HomeSoftwareGoogle facial password wants you to make a face for unlocking phones

Google facial password wants you to make a face for unlocking phones

Open Mouthed Smile

Now that Google is trying to patent its facial password recognition software, Android users may soon be seen sticking out their tongues to unlock their devices. No more will they have to remember codes or complicated patterns to ensure no one gets access to private content saved on the smartphone.

The feature builds up on the existing one which was introduced by Google along with the Ice Cream Sandwich platform. Phones running ICS or later versions of the Android OS can be unlocked by a person if he simply holds the smartphone in front of him. Then why is the company asking its customers to start making weird faces?

Based on several reports across the web, BBC News mentions that the current software can easily be fooled if a picture of the handset’s owner is held in front of it. To avoid the possibility of people losing data in spite of protecting the device with this option, Google has come up with the idea.

And this is not even the first time that the guys over at Mountain View are trying to enhance the software; with Jelly Bean they had made it mandatory for customers to blink in order to get through. But some people managed to fool the smartphone yet again. This is one of the reasons why Google has taken another step to make facial passwords worthwhile.

A user’s frown, an open-mouthed smile, tongue, an eyebrow movement or wrinkling the forehead will act as facial landmarks as well as the device’s passwords. The phone will detect if the owner is pulling off the action correctly or not and will unlock accordingly. It will compare images with pictures captured from an already recorded video stream. The new function is also capable of differentiating between an actual person and an image and should recognize fake animated gestures too.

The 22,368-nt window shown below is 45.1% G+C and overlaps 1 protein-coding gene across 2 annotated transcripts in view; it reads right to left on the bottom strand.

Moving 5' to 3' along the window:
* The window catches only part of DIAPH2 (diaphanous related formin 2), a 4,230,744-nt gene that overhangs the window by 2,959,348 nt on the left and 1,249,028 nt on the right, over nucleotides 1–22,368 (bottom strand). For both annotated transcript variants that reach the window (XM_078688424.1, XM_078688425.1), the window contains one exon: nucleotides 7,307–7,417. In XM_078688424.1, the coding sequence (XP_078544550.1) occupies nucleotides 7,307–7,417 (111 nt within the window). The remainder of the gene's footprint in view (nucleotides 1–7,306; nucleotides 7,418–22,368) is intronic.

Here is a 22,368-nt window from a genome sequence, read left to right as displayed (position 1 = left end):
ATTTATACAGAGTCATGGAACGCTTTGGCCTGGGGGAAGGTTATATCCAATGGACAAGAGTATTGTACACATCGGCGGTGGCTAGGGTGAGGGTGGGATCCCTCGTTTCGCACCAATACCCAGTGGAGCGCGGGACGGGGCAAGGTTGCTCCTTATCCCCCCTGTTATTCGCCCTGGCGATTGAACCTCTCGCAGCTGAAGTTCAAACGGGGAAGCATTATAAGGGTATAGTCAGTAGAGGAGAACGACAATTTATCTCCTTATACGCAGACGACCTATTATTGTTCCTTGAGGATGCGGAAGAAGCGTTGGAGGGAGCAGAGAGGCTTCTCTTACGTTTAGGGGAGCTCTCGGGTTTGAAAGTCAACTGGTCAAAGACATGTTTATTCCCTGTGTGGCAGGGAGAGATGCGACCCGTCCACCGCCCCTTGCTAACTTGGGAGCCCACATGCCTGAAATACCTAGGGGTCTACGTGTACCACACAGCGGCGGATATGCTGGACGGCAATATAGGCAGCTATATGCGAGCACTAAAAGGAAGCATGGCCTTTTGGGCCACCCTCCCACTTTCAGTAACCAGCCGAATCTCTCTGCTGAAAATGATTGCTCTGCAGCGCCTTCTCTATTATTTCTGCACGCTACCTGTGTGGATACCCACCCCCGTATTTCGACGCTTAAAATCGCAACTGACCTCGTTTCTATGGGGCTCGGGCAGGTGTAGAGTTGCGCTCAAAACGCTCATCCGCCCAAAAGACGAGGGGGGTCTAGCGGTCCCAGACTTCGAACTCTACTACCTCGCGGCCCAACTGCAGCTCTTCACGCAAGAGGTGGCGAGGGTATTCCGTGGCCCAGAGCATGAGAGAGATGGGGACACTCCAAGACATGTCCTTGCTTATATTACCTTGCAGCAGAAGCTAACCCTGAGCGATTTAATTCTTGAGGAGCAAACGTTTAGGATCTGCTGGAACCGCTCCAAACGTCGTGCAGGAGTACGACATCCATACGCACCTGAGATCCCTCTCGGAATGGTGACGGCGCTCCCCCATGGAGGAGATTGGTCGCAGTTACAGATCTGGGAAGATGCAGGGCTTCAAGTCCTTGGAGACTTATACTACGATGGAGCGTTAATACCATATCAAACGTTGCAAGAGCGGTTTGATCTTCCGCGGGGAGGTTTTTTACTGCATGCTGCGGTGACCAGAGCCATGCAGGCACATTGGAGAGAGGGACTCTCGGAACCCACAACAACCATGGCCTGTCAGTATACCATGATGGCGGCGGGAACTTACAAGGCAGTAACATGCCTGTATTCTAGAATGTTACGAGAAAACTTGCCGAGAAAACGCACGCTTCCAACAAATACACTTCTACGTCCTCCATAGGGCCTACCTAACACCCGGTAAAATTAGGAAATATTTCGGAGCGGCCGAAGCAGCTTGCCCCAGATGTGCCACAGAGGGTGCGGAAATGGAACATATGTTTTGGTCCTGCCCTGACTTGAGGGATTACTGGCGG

Apart from this, the patent-pending program may even beam multi-colored light using flash and look for the corresponding glint in the customer’s eyes to ensure that it is not being shown a doctored image or a clipping. It will also ask them to pull off a series of expressions in a random order.

Considering that all of these ideas for Google facial password recognition software are yet to be designed to work as the company intends them to, we can’t be very sure about exactly when we’ll be able to stick our tongues out to unlock our handsets. Guess we’ll have to be patient until the tech leader releases the program with all of the aforementioned features in it.